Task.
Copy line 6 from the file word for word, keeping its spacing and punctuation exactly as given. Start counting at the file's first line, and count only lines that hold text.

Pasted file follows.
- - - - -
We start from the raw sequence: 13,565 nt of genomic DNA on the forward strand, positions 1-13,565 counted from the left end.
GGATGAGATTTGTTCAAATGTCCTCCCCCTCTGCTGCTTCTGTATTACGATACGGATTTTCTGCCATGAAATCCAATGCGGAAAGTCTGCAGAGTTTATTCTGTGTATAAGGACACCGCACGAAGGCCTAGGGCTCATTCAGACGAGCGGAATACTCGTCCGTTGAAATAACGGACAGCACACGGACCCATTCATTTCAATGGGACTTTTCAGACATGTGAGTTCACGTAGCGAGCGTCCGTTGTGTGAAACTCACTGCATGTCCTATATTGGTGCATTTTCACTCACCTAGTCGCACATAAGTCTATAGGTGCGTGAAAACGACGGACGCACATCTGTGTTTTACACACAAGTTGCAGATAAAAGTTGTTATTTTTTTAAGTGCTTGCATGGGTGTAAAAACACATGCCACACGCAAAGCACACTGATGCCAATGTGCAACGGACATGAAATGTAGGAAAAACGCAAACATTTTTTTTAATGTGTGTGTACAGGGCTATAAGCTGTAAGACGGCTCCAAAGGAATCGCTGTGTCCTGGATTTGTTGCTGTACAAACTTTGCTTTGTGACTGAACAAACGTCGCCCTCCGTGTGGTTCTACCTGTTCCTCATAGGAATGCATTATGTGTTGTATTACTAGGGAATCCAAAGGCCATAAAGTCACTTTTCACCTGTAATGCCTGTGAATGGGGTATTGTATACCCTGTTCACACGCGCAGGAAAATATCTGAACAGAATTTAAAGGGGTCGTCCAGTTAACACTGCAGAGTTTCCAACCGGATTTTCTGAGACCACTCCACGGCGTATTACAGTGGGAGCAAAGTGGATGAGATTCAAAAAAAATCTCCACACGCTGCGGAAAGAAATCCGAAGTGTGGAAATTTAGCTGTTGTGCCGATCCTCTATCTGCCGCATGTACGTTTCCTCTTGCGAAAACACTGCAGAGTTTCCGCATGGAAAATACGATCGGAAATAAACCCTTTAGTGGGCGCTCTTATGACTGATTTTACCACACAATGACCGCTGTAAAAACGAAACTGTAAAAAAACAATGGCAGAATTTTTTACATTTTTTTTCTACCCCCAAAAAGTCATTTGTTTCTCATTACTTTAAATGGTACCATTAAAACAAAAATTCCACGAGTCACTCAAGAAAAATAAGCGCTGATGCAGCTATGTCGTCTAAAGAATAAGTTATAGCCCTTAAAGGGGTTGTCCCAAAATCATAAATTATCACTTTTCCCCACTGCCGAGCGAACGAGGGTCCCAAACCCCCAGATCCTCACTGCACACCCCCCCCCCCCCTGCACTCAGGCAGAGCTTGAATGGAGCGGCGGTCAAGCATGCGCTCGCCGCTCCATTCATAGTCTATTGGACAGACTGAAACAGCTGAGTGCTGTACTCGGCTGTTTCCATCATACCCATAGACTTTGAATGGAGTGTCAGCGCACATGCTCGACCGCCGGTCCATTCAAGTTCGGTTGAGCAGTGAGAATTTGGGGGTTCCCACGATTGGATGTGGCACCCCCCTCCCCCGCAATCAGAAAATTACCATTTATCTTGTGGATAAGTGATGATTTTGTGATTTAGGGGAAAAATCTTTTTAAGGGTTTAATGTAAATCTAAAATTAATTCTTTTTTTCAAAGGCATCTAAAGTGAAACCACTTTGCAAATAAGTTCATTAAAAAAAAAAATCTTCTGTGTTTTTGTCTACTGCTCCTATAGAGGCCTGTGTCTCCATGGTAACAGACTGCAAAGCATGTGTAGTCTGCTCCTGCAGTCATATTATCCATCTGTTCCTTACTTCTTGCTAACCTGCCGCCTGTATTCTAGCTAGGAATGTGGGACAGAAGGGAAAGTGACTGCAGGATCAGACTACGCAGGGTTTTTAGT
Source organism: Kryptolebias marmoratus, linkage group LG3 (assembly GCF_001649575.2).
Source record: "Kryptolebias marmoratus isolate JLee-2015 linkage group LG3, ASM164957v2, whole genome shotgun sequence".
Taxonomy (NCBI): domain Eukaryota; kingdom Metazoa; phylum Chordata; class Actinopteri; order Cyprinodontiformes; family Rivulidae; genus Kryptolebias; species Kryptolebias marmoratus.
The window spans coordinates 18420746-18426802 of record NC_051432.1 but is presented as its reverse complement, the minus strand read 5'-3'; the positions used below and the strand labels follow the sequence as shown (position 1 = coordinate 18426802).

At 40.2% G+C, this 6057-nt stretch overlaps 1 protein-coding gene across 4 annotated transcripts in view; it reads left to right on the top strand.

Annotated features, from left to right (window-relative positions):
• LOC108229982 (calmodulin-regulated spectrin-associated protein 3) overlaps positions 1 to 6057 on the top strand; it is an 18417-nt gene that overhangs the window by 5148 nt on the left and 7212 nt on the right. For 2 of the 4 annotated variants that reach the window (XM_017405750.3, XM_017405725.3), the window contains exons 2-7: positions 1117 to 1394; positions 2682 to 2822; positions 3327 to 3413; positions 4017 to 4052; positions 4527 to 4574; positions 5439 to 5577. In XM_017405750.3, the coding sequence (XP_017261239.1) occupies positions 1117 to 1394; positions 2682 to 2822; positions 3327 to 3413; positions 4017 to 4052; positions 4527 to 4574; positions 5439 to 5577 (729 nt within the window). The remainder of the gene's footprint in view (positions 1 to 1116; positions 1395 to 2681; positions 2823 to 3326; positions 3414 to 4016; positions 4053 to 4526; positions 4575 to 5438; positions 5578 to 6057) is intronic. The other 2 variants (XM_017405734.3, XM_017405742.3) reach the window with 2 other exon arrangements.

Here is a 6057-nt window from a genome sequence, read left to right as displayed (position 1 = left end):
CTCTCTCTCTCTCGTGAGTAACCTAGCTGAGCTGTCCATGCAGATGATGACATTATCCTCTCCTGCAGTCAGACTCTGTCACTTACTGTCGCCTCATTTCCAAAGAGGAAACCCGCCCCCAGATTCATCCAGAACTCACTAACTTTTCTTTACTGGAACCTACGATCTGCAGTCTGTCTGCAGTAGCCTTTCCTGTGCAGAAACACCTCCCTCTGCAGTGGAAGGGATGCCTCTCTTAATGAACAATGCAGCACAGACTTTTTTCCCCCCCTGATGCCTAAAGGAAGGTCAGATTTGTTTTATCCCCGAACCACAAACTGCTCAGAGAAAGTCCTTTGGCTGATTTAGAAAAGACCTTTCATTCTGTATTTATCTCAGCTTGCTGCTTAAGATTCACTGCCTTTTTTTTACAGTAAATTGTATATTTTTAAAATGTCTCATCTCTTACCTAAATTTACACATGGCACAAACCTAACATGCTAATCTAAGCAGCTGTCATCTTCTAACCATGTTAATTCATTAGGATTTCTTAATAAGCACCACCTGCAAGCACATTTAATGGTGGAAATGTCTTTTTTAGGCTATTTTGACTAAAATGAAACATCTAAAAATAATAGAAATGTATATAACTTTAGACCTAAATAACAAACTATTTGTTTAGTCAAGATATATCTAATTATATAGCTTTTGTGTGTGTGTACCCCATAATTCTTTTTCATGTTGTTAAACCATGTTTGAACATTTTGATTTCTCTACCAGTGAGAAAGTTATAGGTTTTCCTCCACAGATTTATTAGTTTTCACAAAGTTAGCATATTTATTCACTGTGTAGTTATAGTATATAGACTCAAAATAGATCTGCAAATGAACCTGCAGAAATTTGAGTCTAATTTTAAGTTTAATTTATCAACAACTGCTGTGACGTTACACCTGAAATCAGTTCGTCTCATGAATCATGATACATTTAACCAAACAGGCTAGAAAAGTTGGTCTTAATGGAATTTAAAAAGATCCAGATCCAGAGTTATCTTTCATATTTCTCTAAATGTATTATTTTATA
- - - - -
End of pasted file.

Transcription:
The window spans coordinates 18420746-18426802 of record NC_051432.1 but is presented as its reverse complement, the minus strand read 5'-3'; the positions used below and the strand labels follow the sequence as shown (position 1 = coordinate 18426802).